Daily Archives: November 23, 2015

Great-grandson of Russian Emperor Alexander III dies in Australia

Leonid Kulikovsky died on September 27 but his body was kept in the morgue for two months as he lived alone and no one contacted the authorities

Russian Emperor Alexander III with his spouse Empress Maria Feodorovna and children

SYDNEY, November 23. /TASS/. Leonid Kulikovsky, a great grandson of Russian Emperor Alexander III, has died in northern Australia aged 72, a member of the Union of Russian Compatriots on the world’s smallest continent, told TASS on Monday.

“He died of a heart attack on September 27 when walking with his dog in the city of Katherine [Northern Territory],” Semen Andropov said. “As Kulikovsky lived alone, his body was kept in the morgue for two months as no one contacted the authorities. Police later found his relatives in Denmark.”

“His body was taken to Darwin [capital city of the Northern Territory] and the funeral will take place on November 30,” he added.

Kulikovsky was born in Denmark in 1943. His father Guriy was a son of Grand Princess Olga, youngest daughter of Emperor Alexander III. In 1967, Kulikovsky moved to Sydney and then to Katherine seven years ago after retirement.

Life of last Russian royal family in pictures

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Nowhere to Hide: New Videos of Russian Cruise Missile Strikes in Syria

Russian Defense Ministry released new videos of cruise missile strikes carried out against Islamic State forces in Syria.

The videos, published on the ministry’s official YouTube channel, show ISIL assets in the Syrian province of Idlib being obliterated by cruise missile strikes.

Kalibr-NK cruise missiles employed by Russian forces make short work of ISIL command posts, as can be seen on these two videos.

Several missiles scored direct hits against an ISIL base also located in Idlib province.

Russia has been launching airstrikes against ISIL by Assad’s request since September 30. Russian aircraft have carried out over 2,000 sorties, destroying about 3,000 ISIL targets and eliminating hundreds of militants. The warships of Russia’s Caspian Flotilla have also launched a series of cruise missile strikes against the ISIL assets in Syria.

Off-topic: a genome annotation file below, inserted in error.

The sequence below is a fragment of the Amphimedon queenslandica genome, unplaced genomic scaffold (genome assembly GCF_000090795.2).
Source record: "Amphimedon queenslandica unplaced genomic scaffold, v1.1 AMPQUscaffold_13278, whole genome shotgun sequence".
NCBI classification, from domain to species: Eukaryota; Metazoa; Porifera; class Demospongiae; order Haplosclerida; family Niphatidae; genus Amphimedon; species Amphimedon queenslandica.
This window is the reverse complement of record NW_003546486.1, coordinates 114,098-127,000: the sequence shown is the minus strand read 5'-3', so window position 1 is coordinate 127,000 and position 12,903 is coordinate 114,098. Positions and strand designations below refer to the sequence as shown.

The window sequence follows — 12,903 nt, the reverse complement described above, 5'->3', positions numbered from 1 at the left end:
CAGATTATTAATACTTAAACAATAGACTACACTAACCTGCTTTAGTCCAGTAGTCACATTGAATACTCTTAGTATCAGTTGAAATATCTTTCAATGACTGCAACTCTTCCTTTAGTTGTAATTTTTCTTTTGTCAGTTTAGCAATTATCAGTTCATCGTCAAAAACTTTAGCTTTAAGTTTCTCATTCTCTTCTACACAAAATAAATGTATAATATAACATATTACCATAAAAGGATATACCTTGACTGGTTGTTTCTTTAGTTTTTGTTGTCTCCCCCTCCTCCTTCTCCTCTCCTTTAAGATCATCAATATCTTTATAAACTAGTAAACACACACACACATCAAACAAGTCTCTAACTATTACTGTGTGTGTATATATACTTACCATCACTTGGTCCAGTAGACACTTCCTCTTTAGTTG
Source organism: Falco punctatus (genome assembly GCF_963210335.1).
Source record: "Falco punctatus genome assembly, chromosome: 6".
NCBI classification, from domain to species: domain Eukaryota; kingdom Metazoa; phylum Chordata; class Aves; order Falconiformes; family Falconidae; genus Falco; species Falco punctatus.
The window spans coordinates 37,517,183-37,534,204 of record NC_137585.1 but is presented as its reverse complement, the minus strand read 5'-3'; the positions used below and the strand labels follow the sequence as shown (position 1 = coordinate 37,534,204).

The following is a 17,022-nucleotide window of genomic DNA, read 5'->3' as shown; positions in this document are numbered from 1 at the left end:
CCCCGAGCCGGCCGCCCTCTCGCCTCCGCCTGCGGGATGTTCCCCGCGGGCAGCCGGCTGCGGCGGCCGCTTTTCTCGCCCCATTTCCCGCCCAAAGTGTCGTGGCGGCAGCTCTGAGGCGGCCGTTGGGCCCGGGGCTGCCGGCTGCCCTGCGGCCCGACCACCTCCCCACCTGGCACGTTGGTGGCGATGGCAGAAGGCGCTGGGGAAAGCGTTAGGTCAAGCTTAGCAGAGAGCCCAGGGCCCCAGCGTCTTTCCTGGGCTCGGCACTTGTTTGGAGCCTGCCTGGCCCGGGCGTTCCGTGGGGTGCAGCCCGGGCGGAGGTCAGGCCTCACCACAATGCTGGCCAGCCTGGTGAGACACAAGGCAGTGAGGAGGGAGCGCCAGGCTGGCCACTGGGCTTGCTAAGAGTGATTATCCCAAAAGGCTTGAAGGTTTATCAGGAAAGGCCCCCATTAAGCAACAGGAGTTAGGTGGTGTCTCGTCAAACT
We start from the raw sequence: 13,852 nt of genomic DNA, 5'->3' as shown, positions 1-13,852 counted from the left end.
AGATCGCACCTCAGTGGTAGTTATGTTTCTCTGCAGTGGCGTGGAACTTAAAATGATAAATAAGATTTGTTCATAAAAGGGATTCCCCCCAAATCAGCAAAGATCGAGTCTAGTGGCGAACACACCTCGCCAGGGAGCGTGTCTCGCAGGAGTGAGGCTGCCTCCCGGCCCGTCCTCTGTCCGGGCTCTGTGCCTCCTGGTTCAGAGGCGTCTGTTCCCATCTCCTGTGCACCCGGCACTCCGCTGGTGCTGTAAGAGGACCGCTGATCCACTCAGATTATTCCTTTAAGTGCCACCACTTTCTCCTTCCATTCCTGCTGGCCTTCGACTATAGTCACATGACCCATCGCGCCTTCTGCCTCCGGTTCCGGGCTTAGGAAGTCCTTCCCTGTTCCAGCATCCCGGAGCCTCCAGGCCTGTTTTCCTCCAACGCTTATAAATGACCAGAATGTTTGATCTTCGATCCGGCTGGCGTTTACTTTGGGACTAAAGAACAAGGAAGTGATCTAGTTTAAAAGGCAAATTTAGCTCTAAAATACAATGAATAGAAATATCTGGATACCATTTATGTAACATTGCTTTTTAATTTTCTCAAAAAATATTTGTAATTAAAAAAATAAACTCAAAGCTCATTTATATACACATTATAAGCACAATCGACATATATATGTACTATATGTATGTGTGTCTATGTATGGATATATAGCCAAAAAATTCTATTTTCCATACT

On Tuesday Russian Aerospace Forces intensified their campaign in Syria, launching massive airstrikes against ISIL forces.

A US-led international coalition has also been conducting an aerial campaign against the militants, but without the approval of Damascus or the United Nations.

BREAKING: France’s Charles De Gaulle Strikes ISIL Targets in Syria

he French aircraft carrier Charles de Gaulle has conducted first combat operation against the ISIL targets in Syria.

Warplanes from the French aircraft carrier “Charles de Gaulle” engaged in their first combat mission, striking Islamic State positions in Syria and Iraq on Monday.

he French media reported that the Charles de Gaulle’s mission is expected to last at least four months and that it may be prolonged..

The ship houses 18 Rafale fighter jets, eight Dassault Super-Etendard supersonic deck attack aircraft and two Hawkeye aerial early warning aircraft (AEW). The carrier’s team composes of 1,9 thousand sailors, pilots and mechanics.

France’s only aircraft carrier, the Charles de Gaulle was deployed in the Mediterranean late Saturday after a November 13 series of terrorist acts in Paris saw 130 killed and over 360 injured.

The Islamic State (ISIL) jihadist group has claimed responsibility for the coordinated mass shootings and suicide bombings near a football stadium, in a concert hall and outside several restaurants in Paris.

Hollande imposed a nationwide state of emergency, since extended by French lawmakers. The presumed organizer of the Paris attacks, born in Belgium and suspected of training in Syria, was confirmed killed in an anti-terror raid in the Parisian suburb of Saint-Denis last week.

The UN Security Council voted on Saturday to adopt an anti-terrorism resolution drafted by France to “redouble and coordinate” efforts against ISIL.

Le niveau d’alerte maximal prolongé à Bruxelles face à la menace d’attentats

Le Premier ministre belge a annoncé dimanche la prolongation du niveau d’alerte maximal. Des opérations policières se sont déroulées dans la soirée. Le parquet fédéral a annoncé 16 arrestations, en précisant que Salah Abdeslam “n’a pas été trouvé”.

Le niveau d’alerte maximal, le niveau 4 (menace “sérieuse et imminente”), est maintenu dans Bruxelles et la région bruxelloise, où le métro, les écoles et les universités resteront fermés lundi 23 novembre, a annoncé dimanche soir le Premier ministre belge, Charles Michel.

Outre la fermeture des écoles et du métro, il a été décidé de “diminuer les grands événements” a déclaré Charles Michel. Il a également indiqué que la présence policière et militaire allait être renforcée dans la capitale déjà quadrillée par l’armée et transformée en ville-morte tout le week-end.

Dimanche soir, plusieurs opérations policières ont eu lieu, notamment dans le centre de Bruxelles, à proximité de la Grand-Place, ainsi que dans la région de Charleroi. Après leur fin, le parquet fédéral a tenu une conférence de presse au cours de laquelle il a  annoncé que 19 perquisitions avaient eu lieu et qu’elles avaient permis de procéder à 16 interpellations. Les policiers n’ont retrouvé ni armes, ni explosifs. Salah Abdeslam, activement recherché depuis les attaques de Paris, ne faisait pas partie des personnes arrêtées.

Putin informed of contact between Russian military and French aircraft carrier — Kremlin

The Charles de Gaulle carries eighteen Rafale fighters and eight Super Etendard fighters, as well as other combat and reconnaissance technologies